5 Ways Social Media is Ruining Your Mental Health

The average person spends about two and a half hours every day using social media sites and apps such as Facebook, Instagram, and TikTok. For younger generations, this number is even higher. According to recent polls, millennials spend around three hours using social media every day, and Generation Z may spend as many as four or five.

While social apps and websites have many benefits—including entertainment, connection, and even raising awareness about social issues—there are also many downsides. Spending multiple hours each day perusing social apps can have a negative effect on mental health, especially for individuals who already struggle with mental health issues.

Most social apps were designed to be addictive. They are structured in a way to trigger a release of dopamine when a user scrolls through or interacts with the platform. Because of this, social media apps are often used as a coping mechanism to relieve symptoms of anxiety and depression. However, they often have the exact opposite effect. A 2017 study in the American Journal of Preventive Medicine surveyed young adults and reported that social media use may be associated with increased feelings of loneliness.

If you find it difficult to tear yourself away from your phone, or notice a feeling of irritability or fatigue after browsing social media, you may want to evaluate the impact these apps are having on your psychological well-being. Here are five ways social media may be ruining your mental health.

  1. Increased feelings of isolation.While social media apps were invented to connect us, they can sometimes result in increased feelings of isolation. Recent studies have found a correlation between social media use and loneliness.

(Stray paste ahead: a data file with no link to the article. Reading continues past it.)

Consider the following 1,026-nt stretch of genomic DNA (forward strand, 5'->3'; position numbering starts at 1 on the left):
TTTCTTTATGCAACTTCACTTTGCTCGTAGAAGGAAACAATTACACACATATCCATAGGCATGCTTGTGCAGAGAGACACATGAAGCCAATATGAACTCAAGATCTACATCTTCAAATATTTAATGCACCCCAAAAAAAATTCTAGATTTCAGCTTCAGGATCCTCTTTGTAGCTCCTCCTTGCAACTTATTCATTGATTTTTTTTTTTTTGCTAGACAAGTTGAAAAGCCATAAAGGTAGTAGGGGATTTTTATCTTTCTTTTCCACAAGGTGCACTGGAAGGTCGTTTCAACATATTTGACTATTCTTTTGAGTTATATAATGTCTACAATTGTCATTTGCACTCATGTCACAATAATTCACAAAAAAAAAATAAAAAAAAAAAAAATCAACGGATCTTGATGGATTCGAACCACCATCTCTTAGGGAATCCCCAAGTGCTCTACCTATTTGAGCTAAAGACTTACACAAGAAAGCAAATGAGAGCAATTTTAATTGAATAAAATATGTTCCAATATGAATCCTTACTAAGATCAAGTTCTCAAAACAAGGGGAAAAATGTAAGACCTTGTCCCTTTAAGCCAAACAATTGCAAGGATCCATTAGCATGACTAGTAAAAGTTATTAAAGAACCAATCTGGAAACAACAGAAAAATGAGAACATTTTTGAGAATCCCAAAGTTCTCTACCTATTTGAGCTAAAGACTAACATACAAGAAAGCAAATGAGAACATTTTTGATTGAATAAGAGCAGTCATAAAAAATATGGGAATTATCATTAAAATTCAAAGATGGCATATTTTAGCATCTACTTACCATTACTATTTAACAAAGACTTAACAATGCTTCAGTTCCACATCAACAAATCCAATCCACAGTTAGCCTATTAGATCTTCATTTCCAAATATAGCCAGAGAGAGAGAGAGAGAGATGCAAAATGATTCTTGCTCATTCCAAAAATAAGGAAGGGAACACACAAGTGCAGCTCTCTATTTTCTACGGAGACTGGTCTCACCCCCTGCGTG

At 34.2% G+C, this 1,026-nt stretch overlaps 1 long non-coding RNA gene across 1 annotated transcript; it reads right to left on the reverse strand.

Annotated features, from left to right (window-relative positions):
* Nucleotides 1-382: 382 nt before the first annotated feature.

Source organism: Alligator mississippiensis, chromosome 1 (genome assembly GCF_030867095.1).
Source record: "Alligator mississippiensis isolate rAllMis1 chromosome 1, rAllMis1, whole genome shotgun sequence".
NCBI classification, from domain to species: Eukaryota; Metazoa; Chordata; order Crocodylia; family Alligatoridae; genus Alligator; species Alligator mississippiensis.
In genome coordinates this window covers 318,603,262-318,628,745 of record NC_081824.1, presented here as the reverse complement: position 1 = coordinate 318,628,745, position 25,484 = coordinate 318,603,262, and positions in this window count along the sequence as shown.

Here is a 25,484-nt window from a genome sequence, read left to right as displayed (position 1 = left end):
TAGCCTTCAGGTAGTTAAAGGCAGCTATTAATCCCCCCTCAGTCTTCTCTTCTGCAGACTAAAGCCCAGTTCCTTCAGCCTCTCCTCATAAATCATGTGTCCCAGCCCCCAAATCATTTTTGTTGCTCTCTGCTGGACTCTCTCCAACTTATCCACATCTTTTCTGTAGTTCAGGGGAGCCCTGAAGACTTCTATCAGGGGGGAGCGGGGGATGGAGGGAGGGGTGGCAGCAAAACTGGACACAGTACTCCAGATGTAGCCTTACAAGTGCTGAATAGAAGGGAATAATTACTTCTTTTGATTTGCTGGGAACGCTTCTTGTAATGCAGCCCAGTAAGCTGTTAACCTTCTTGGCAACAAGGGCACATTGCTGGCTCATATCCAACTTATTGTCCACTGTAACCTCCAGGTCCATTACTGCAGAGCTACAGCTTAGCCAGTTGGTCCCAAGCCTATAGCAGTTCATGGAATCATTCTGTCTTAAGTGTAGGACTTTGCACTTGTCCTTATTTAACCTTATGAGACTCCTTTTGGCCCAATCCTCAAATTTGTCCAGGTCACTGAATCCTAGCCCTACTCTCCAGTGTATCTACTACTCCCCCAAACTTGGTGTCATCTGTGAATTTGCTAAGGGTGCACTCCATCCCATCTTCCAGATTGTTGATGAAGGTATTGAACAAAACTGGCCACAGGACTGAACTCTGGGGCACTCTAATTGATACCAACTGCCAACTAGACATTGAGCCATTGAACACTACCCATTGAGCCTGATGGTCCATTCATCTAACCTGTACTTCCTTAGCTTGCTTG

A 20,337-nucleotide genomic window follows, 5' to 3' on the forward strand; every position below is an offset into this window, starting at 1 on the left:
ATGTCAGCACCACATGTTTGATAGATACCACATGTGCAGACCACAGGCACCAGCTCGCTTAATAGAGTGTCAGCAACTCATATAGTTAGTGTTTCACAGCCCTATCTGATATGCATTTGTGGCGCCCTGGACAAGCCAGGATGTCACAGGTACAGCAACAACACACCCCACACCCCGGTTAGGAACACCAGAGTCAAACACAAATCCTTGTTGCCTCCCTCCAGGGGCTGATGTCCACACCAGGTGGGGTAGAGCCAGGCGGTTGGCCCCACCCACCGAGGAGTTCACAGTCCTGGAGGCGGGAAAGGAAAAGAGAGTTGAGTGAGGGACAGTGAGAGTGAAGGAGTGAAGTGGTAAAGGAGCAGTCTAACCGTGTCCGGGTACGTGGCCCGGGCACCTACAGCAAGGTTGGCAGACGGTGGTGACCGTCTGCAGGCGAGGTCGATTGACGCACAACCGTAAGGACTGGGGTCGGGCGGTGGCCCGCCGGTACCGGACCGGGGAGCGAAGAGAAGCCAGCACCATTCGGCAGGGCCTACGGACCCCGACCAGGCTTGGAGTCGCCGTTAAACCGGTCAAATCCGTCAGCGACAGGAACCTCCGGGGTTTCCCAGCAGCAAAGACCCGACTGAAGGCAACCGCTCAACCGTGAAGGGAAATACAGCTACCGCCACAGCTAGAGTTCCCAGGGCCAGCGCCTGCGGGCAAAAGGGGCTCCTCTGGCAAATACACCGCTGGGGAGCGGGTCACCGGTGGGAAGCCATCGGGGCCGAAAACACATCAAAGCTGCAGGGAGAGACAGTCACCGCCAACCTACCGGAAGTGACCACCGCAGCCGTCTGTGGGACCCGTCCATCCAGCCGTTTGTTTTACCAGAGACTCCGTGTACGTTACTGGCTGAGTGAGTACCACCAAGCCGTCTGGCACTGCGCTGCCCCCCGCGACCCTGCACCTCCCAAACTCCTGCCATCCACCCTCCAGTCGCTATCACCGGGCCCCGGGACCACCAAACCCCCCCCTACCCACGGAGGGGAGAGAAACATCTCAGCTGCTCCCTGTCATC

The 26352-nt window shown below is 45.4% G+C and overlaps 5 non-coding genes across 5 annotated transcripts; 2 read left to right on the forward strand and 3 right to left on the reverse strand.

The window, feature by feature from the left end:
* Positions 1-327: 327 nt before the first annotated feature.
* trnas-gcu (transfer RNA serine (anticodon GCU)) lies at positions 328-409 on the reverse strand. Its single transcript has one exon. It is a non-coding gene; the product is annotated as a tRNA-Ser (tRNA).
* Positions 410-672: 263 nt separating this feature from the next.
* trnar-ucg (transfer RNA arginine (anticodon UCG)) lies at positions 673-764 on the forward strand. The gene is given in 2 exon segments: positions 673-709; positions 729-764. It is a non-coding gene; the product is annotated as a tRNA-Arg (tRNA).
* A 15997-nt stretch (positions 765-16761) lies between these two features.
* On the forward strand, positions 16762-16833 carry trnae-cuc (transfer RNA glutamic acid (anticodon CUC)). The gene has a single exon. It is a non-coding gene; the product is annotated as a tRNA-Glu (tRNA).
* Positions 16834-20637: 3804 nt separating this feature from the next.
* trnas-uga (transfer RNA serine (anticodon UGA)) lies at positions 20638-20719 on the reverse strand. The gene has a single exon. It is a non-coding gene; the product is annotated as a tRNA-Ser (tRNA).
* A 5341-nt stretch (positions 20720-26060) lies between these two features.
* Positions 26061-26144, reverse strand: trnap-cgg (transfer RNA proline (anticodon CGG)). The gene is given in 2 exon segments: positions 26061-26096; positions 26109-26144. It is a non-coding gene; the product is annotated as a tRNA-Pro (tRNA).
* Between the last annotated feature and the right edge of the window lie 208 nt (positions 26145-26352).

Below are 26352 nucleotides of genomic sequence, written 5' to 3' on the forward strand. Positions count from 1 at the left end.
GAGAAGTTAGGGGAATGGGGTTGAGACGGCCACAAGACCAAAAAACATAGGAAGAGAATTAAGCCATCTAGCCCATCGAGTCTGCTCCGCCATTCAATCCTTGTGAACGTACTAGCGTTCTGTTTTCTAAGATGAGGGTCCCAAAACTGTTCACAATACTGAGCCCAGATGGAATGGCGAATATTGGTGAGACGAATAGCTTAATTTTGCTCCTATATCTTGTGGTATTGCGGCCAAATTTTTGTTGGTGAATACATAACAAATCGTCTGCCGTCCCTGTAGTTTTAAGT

2. Depression symptoms. A study from the University of Pittsburgh found social media use was “significantly associated with increased depression” in a survey of young adults.
  3. Sleep interruption. Staring at a screen before bed has been shown to disrupt sleep patterns and even make it more difficult to fall asleep in the first place. A lack of adequate sleep can lead to decreased cognitive function and exacerbate mental health symptoms.
  4. Jealousy and dissatisfaction. Continually comparing yourself to others on social media can lead to feelings of jealousy and dissatisfaction. Since social media typically only showcase highlights of others’ lives, users can sometimes feel their own life is inadequate in comparison.
  5. Distraction.If you find it difficult to sit in silence without reaching for your phone, you may be using social media as a distraction or coping mechanism to cover feelings of anxiety, boredom, or discomfort. If this is the case, constantly soothing yourself with social media may make it more difficult to identify and address the underlying cause of your agitation.

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